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Personal loan activity in Tasmania jumps 47.9% in three years

Heath Holden/Getty Images

Tasmanians have significantly increased their use of personal loans, with volumes climbing considerably faster than in other states.

Australians took out $4.0 billion of personal loans in October 2018, down 1.7% from October 2017, according to new “original” data on personal finance commitments from the Australian Bureau of Statistics.

In Tasmania, though, volumes actually increased by 31.1%.

That was the fourth consecutive October increase for Tasmania, with volumes rising from $51.7 million in 2015 to $57.1 million in 2016 to $58.4 million in 2017 and $76.5 million in 2018.

Overall, Tasmanian personal finance commitments jumped 47.9% between October 2015 and October 2018 – compared to an increase of just 13.2% across Australia as a whole.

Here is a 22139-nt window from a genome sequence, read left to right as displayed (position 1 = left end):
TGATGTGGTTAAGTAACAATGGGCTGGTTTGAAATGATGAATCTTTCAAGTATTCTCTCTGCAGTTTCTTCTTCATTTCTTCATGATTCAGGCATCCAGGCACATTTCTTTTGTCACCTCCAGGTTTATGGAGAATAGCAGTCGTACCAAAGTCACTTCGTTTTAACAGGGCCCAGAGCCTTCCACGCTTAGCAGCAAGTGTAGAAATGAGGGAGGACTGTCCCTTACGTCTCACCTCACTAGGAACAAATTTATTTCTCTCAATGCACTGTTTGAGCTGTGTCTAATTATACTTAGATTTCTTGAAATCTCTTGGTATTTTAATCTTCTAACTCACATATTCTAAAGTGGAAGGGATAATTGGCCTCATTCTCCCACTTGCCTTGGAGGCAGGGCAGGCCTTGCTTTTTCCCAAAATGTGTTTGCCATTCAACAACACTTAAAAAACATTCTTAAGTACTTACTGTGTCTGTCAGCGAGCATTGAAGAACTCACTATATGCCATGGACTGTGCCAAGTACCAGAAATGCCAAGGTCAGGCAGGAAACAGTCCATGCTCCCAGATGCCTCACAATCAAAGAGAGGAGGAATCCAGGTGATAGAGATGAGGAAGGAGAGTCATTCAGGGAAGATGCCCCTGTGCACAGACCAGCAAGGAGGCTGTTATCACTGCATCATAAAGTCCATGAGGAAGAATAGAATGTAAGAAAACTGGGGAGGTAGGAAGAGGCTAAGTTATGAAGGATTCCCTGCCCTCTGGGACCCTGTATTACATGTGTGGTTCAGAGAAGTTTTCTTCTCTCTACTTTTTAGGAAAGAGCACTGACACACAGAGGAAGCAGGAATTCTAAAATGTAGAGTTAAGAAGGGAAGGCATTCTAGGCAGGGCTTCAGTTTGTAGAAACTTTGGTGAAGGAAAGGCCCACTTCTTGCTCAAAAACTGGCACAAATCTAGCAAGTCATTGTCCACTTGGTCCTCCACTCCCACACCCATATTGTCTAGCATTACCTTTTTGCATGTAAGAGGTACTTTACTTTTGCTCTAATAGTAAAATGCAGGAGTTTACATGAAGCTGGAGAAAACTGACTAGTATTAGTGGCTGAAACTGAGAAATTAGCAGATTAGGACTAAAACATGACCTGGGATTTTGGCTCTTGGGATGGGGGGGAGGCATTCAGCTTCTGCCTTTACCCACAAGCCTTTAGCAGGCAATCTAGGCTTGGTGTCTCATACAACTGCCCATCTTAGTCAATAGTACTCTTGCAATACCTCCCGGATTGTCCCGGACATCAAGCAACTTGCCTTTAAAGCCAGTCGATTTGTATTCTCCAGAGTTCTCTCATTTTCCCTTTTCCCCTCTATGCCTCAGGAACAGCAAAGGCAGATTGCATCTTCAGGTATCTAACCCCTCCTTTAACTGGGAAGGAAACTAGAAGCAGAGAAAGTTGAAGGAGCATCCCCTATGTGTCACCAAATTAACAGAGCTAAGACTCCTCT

Volumes rose in three other states and territories between October 2015 and October 2018:

  • ACT by 15.6%
  • NSW by 23.4%
  • Victoria by 30.9%

Volumes fell in four states and territories:

  • South Australia by 1.3%
  • Queensland by 2.5%
  • Western Australia by 18.3%
  • Northern Territory by 29.0% research director Sally Tindall said borrowers should approach personal loans cautiously.

“In the right circumstances, a personal loan can be a useful short-term fix if the borrower can afford the repayments – especially if the alternative is running the spending through a high-interest credit card,” she said.

“However, if borrowers use personal loans to live beyond their means, they run the risk of falling into a debt trap. People should be understand how much they’ll be paying in interest over the life of the loan and set up a plan to meet every repayment.

“As with all financial products, borrowers should shop around, because interest rates and fees can vary substantially between lenders.”

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